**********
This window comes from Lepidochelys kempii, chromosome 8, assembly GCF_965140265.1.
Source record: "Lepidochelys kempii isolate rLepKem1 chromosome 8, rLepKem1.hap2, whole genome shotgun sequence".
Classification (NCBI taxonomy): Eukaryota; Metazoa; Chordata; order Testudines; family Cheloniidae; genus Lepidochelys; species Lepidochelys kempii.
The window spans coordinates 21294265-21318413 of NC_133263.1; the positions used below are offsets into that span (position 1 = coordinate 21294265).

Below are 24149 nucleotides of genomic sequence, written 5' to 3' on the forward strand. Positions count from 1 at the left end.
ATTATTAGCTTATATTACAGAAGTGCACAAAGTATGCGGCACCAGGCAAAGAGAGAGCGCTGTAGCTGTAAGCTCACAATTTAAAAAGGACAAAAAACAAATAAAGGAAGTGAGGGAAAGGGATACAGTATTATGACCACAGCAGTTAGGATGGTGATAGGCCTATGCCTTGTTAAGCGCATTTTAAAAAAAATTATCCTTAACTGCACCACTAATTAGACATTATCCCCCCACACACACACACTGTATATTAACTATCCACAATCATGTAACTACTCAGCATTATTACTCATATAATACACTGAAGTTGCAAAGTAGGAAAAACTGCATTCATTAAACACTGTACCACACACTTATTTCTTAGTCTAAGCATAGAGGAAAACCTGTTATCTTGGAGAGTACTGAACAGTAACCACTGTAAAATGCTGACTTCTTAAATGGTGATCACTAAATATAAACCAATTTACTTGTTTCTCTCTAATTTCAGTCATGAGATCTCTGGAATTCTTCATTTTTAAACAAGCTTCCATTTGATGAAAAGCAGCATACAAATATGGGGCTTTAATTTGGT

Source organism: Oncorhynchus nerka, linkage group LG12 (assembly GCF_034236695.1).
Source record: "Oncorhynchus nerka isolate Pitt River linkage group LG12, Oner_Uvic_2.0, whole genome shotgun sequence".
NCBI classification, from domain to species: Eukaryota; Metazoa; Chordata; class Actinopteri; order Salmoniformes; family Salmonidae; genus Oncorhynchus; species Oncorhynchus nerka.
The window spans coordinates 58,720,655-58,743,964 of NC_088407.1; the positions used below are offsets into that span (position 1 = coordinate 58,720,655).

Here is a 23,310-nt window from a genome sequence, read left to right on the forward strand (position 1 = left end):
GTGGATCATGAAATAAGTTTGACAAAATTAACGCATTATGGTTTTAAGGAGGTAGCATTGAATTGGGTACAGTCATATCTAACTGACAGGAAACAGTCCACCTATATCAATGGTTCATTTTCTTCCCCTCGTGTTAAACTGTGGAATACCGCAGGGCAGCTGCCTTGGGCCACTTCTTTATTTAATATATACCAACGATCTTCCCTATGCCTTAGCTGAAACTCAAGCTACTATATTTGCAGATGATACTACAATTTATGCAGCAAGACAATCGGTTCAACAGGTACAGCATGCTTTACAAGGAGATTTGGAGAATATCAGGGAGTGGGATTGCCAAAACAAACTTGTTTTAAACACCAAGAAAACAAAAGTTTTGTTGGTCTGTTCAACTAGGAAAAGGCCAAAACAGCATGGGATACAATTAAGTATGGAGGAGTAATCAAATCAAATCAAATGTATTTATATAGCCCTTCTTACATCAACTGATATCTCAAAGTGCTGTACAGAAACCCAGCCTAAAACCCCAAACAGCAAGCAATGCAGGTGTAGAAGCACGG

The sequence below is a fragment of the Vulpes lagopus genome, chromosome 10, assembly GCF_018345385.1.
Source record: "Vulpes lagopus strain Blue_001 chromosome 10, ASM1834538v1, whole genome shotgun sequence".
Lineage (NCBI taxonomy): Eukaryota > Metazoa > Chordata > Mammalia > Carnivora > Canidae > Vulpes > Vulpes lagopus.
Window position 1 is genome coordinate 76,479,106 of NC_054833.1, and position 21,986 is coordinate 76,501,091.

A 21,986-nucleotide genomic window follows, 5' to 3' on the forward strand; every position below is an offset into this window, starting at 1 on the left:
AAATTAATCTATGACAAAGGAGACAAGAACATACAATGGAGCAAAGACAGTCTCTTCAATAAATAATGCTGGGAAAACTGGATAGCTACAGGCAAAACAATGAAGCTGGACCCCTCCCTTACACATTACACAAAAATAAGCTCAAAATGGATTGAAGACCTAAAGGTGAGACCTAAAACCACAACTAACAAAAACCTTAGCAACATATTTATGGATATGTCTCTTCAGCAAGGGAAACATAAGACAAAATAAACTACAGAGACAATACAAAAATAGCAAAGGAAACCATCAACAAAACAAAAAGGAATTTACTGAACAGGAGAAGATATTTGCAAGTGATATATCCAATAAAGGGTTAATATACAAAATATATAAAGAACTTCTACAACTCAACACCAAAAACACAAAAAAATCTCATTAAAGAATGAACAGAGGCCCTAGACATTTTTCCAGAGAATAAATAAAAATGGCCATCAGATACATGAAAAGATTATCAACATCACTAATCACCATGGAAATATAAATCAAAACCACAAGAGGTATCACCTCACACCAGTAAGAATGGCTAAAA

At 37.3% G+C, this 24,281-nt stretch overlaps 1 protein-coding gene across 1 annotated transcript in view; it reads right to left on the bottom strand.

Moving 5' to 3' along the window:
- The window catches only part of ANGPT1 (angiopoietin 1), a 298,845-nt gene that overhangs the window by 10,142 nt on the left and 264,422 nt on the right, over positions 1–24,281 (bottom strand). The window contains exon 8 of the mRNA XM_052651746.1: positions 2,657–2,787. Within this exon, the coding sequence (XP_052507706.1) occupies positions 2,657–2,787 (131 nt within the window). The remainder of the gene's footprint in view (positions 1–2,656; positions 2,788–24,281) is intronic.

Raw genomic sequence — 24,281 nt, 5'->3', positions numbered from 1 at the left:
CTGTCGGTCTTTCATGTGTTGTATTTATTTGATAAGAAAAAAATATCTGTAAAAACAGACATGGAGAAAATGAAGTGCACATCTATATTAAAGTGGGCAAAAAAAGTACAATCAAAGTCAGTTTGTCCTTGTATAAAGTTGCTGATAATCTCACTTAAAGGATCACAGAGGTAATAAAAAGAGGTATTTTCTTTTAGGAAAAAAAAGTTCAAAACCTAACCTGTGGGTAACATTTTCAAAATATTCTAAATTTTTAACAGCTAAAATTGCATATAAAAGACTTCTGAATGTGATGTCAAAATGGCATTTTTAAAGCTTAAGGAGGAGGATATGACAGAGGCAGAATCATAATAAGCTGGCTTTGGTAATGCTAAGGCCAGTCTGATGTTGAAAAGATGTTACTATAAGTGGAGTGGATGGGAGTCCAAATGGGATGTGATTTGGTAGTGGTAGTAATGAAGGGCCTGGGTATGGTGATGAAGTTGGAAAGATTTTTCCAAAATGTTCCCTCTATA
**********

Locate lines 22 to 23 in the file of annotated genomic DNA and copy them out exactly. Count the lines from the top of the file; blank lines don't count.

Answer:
Raw genomic sequence — 24,281 nt, 5'->3', positions numbered from 1 at the left:
CTGTCGGTCTTTCATGTGTTGTATTTATTTGATAAGAAAAAAATATCTGTAAAAACAGACATGGAGAAAATGAAGTGCACATCTATATTAAAGTGGGCAAAAAAAGTACAATCAAAGTCAGTTTGTCCTTGTATAAAGTTGCTGATAATCTCACTTAAAGGATCACAGAGGTAATAAAAAGAGGTATTTTCTTTTAGGAAAAAAAAGTTCAAAACCTAACCTGTGGGTAACATTTTCAAAATATTCTAAATTTTTAACAGCTAAAATTGCATATAAAAGACTTCTGAATGTGATGTCAAAATGGCATTTTTAAAGCTTAAGGAGGAGGATATGACAGAGGCAGAATCATAATAAGCTGGCTTTGGTAATGCTAAGGCCAGTCTGATGTTGAAAAGATGTTACTATAAGTGGAGTGGATGGGAGTCCAAATGGGATGTGATTTGGTAGTGGTAGTAATGAAGGGCCTGGGTATGGTGATGAAGTTGGAAAGATTTTTCCAAAATGTTCCCTCTATA